#038 – MISEN-SANHead north out of Kyoto City and the hills just roll on and on all the way to the Sea of Japan. Few mountains really stand out. The higher ones, the Minagos and Minetokos, Sajikis and Kumotoris of that world all seem to blend into one mass of undulating blue unless, I suppose, you really know what you’re looking for. Or at. I’d have better luck recognising their names scrawled in kanji on the back of a beer coaster, in a darkened bar, a few pints in. Misen-san on the other hand, a pre-schooler could pick out of a Kyoto mountain line-up. She’s a sweet little pointy peak out off the road to Maizuru, up past Choro-ga-take, that the locals have claimed as their own Mount Fuji. Tamba-fuji. The Fuji-san of the Tamba district. Over 3000 metres shorter than the real deal. Though in truth she’s a little upthrust of oceanic rock, rather than any kind of lava spewing nubbin. Rising up at the end of a charming valley dotted with a few old residences, the little mountain beckoned us on a grey February day. Though only topping out in the 600 metre range we wondered how much snow would be greeting us on the climb. The northern reaches of Kyoto do indeed catch their fair share of wintry payload over the course of the season.
The lower reaches of the climb up Misen through the obligatory cedar plantation was sodden with snowmelt dispensed from higher up and as we climbed, the trail became icier and then, once free of the cedar canopy, snowbound, in a knee-deep white powder. We broke trail. Imagining the route through the leafless woodland, curling around the northern exposed flank of the narrowing peak. No one had climbed at least since the last snowfall that year. On the summit, surprisingly bereft of snow, we paid our respects at the mountain top shrine and then turned for home. I suggested we take an alternative route back to the car. Take in some different scenery. Break some more trail. The Missus was all for retracing our steps. The snowy climb had slowed our progress, it was the sensible option, what with The Kid due back from the schoolyard grind coinciding with our predicted return.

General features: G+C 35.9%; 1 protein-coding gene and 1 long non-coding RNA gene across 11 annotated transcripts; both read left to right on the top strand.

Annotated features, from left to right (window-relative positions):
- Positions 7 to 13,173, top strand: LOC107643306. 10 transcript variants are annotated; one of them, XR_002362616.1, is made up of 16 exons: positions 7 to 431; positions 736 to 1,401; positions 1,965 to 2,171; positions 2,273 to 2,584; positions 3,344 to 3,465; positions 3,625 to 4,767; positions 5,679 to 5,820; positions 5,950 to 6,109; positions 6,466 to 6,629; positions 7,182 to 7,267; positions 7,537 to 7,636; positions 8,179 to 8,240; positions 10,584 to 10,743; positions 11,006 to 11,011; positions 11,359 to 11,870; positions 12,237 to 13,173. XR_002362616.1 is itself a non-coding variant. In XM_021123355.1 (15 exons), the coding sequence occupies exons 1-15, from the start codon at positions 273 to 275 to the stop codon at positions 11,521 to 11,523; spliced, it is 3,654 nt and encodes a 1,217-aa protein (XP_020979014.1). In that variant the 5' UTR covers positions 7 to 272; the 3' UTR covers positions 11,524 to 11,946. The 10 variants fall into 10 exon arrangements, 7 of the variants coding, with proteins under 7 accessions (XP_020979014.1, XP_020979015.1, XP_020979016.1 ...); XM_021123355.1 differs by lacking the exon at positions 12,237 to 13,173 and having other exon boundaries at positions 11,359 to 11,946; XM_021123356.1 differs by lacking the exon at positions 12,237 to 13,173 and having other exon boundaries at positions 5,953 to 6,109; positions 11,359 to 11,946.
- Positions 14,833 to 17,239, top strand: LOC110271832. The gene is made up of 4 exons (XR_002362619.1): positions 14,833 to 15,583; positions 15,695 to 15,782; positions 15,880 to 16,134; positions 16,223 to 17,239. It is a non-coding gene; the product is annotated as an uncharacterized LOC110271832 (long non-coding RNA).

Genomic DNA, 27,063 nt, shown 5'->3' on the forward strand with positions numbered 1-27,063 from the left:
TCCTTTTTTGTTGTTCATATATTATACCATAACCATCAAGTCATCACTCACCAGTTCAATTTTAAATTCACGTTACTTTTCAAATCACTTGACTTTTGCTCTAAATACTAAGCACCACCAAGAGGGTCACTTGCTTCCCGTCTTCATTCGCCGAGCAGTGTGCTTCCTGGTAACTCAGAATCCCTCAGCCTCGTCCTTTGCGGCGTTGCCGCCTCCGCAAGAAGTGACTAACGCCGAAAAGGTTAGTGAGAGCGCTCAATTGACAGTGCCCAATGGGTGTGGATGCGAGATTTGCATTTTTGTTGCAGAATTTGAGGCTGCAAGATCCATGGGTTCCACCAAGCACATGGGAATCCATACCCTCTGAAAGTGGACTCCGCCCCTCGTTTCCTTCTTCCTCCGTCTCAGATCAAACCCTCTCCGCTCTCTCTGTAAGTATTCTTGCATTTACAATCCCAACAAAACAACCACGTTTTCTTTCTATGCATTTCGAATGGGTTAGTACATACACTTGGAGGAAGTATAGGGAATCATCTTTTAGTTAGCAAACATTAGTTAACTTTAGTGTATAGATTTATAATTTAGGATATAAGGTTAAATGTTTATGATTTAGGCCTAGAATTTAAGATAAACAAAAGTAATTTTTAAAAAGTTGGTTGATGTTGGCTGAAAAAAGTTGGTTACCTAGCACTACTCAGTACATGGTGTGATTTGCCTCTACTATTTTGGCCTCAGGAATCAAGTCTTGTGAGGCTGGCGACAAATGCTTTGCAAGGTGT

But if only we’d known about the rocks! We could have leant a helping hand. Back in the day, or probably night I imagine, a villager living in the shadow of Misen-san was visited by the god of the mountain in a dream. The being, a bit of a competitive one by all accounts, informed the slumbering villager of his desire to have his peak outstrip the not too distant Aoba-yama in height. When the man told the townsfolk of his dream they promptly organised a seasonal pilgrimage to the summit of the mountain, four times a year, lugging stones from the foot of Misen-san to pile upon its summit.
And as in all good tales such as this, if you continue the tradition and pay your respects to the god at the mountain top shrine your wishes will be granted. And never fear, there’s plenty more work to do, according to my records Aoba’s still some 30 metres to the good at 693 metres to Misen’s measley 664.